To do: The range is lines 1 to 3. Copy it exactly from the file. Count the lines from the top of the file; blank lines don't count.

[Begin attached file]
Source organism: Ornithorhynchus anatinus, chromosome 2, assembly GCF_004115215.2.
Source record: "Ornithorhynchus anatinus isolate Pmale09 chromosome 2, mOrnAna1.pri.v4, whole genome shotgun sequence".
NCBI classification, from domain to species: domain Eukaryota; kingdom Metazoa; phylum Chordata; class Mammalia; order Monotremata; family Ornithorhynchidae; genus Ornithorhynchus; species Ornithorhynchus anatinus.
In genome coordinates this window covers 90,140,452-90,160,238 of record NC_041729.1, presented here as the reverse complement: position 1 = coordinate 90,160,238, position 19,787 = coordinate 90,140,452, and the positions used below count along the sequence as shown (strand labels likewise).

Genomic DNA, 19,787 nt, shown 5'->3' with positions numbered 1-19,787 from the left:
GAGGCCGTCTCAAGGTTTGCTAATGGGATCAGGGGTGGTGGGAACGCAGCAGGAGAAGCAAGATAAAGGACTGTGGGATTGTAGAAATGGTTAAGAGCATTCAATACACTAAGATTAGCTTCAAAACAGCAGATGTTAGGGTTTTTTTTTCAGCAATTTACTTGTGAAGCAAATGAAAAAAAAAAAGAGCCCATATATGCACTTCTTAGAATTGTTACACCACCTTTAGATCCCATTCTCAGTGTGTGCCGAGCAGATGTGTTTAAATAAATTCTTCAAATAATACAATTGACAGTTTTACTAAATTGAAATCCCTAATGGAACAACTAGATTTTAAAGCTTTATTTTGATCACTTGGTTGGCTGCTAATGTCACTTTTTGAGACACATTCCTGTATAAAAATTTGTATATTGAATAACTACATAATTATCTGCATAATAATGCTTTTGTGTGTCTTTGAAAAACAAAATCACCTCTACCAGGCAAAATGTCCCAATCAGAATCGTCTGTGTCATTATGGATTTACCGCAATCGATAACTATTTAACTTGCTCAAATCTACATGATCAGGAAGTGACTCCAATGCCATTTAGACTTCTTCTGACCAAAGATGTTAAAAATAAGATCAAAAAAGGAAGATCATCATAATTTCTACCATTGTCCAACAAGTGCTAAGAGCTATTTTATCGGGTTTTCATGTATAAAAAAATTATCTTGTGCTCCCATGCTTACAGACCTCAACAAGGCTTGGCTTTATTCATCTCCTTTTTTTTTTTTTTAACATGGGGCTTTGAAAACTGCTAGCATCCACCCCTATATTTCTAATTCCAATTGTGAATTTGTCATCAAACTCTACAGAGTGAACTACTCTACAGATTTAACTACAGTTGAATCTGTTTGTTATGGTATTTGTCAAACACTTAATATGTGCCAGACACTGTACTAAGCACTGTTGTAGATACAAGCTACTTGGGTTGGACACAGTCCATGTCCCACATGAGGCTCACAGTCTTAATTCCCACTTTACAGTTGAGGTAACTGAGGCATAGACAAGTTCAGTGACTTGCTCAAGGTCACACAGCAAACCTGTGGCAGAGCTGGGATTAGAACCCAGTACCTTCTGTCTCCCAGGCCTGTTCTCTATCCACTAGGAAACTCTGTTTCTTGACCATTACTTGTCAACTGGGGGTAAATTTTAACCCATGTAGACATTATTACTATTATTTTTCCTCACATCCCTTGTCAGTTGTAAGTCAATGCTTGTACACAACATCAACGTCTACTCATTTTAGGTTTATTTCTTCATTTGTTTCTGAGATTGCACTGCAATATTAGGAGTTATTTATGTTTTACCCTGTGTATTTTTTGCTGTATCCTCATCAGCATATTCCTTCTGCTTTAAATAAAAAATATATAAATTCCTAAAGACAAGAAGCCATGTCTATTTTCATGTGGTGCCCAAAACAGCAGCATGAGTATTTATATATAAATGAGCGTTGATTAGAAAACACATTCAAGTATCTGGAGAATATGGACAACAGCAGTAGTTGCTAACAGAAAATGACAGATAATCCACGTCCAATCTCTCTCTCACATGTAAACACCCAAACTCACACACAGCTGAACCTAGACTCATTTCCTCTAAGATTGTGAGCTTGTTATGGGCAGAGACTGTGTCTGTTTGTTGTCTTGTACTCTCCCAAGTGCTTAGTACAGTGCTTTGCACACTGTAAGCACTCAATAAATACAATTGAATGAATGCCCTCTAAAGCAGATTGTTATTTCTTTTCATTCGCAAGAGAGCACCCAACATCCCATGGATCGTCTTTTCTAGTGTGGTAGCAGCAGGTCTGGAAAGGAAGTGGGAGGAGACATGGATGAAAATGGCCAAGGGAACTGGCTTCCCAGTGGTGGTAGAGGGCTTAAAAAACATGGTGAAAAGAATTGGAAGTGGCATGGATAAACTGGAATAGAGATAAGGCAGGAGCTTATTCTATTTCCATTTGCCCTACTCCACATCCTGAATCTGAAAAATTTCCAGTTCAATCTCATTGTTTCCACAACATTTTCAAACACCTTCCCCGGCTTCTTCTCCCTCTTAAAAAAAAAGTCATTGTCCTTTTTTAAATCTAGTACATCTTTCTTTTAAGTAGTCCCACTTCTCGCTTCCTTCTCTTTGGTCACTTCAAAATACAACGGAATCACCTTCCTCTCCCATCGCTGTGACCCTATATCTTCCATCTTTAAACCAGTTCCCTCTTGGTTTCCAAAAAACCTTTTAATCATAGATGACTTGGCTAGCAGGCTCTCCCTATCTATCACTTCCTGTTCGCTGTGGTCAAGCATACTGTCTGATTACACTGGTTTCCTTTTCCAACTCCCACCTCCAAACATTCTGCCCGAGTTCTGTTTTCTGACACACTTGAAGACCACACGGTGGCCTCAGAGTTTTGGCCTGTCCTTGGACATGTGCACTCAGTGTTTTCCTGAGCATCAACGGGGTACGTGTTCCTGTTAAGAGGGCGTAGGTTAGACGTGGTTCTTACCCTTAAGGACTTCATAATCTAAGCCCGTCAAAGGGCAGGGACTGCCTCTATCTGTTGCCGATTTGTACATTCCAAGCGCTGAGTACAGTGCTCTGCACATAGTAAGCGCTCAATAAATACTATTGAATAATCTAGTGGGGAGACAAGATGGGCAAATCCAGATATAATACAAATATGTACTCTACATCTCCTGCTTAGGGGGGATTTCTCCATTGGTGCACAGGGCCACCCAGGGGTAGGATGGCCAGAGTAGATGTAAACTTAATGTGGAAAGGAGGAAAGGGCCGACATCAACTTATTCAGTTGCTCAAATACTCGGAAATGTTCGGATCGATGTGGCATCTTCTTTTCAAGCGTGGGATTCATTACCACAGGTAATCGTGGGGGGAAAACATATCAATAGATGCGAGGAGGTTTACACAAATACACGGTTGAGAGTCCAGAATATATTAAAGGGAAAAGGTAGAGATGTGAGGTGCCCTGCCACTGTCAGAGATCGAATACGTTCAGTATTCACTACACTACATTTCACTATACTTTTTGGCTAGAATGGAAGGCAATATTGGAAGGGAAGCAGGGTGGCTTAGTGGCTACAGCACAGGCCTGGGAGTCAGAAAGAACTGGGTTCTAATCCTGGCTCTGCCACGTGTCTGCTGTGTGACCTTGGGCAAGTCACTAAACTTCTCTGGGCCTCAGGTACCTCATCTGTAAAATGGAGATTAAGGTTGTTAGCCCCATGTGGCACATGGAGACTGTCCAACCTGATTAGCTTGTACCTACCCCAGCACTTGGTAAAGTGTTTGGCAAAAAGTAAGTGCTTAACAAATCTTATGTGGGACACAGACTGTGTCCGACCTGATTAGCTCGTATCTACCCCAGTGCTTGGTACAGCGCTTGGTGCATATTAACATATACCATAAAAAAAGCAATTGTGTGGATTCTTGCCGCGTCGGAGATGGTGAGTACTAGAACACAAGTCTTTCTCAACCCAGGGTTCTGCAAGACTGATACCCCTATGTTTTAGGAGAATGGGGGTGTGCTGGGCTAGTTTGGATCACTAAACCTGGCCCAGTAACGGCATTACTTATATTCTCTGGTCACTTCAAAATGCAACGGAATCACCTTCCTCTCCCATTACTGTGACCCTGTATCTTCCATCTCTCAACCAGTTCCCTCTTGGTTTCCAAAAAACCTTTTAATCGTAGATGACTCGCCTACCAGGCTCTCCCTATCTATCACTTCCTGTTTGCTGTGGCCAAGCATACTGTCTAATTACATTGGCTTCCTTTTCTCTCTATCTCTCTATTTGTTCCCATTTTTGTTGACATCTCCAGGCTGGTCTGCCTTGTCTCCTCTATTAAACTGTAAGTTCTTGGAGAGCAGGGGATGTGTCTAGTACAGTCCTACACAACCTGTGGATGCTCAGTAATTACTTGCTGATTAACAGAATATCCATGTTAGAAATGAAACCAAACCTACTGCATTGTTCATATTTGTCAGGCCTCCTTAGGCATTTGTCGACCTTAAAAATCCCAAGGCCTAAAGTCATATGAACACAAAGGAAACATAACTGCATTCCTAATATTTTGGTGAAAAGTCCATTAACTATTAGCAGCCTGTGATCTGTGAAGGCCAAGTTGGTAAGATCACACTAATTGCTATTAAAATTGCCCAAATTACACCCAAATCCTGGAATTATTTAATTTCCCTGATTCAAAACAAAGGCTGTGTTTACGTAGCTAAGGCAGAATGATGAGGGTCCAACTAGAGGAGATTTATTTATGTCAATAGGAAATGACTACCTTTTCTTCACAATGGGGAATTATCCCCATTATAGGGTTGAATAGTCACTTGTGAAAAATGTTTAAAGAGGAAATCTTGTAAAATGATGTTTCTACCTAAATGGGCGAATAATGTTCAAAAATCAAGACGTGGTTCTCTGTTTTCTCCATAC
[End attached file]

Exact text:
Source organism: Ornithorhynchus anatinus, chromosome 2, assembly GCF_004115215.2.
Source record: "Ornithorhynchus anatinus isolate Pmale09 chromosome 2, mOrnAna1.pri.v4, whole genome shotgun sequence".
NCBI classification, from domain to species: domain Eukaryota; kingdom Metazoa; phylum Chordata; class Mammalia; order Monotremata; family Ornithorhynchidae; genus Ornithorhynchus; species Ornithorhynchus anatinus.